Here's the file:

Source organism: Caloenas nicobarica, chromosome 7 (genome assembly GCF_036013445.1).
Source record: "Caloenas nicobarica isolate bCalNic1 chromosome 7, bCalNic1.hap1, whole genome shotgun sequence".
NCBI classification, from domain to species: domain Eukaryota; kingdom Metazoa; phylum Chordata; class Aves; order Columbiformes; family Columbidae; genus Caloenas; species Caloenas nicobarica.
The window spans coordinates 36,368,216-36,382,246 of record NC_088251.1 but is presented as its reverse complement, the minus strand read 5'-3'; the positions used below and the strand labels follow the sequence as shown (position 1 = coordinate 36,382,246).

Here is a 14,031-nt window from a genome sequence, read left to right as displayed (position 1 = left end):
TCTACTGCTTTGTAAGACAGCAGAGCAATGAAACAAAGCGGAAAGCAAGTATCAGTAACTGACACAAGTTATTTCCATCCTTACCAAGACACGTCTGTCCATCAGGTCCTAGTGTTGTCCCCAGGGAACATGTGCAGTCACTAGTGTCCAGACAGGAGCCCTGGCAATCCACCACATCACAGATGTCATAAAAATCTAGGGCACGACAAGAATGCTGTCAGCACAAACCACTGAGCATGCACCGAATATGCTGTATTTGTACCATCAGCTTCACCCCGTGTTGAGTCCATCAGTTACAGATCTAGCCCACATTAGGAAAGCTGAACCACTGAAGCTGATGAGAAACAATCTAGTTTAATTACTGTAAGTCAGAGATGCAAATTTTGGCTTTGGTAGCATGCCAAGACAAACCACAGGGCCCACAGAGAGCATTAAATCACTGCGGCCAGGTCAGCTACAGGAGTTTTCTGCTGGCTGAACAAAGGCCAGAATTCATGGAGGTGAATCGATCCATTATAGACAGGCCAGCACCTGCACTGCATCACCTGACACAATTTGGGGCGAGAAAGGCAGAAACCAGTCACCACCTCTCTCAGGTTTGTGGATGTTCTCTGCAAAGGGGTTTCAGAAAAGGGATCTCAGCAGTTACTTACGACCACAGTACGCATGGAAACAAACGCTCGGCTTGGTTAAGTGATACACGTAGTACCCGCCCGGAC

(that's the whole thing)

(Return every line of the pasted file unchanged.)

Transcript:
Source organism: Caloenas nicobarica, chromosome 7 (genome assembly GCF_036013445.1).
Source record: "Caloenas nicobarica isolate bCalNic1 chromosome 7, bCalNic1.hap1, whole genome shotgun sequence".
NCBI classification, from domain to species: domain Eukaryota; kingdom Metazoa; phylum Chordata; class Aves; order Columbiformes; family Columbidae; genus Caloenas; species Caloenas nicobarica.
The window spans coordinates 36,368,216-36,382,246 of record NC_088251.1 but is presented as its reverse complement, the minus strand read 5'-3'; the positions used below and the strand labels follow the sequence as shown (position 1 = coordinate 36,382,246).

Here is a 14,031-nt window from a genome sequence, read left to right as displayed (position 1 = left end):
TCTACTGCTTTGTAAGACAGCAGAGCAATGAAACAAAGCGGAAAGCAAGTATCAGTAACTGACACAAGTTATTTCCATCCTTACCAAGACACGTCTGTCCATCAGGTCCTAGTGTTGTCCCCAGGGAACATGTGCAGTCACTAGTGTCCAGACAGGAGCCCTGGCAATCCACCACATCACAGATGTCATAAAAATCTAGGGCACGACAAGAATGCTGTCAGCACAAACCACTGAGCATGCACCGAATATGCTGTATTTGTACCATCAGCTTCACCCCGTGTTGAGTCCATCAGTTACAGATCTAGCCCACATTAGGAAAGCTGAACCACTGAAGCTGATGAGAAACAATCTAGTTTAATTACTGTAAGTCAGAGATGCAAATTTTGGCTTTGGTAGCATGCCAAGACAAACCACAGGGCCCACAGAGAGCATTAAATCACTGCGGCCAGGTCAGCTACAGGAGTTTTCTGCTGGCTGAACAAAGGCCAGAATTCATGGAGGTGAATCGATCCATTATAGACAGGCCAGCACCTGCACTGCATCACCTGACACAATTTGGGGCGAGAAAGGCAGAAACCAGTCACCACCTCTCTCAGGTTTGTGGATGTTCTCTGCAAAGGGGTTTCAGAAAAGGGATCTCAGCAGTTACTTACGACCACAGTACGCATGGAAACAAACGCTCGGCTTGGTTAAGTGATACACGTAGTACCCGCCCGGAC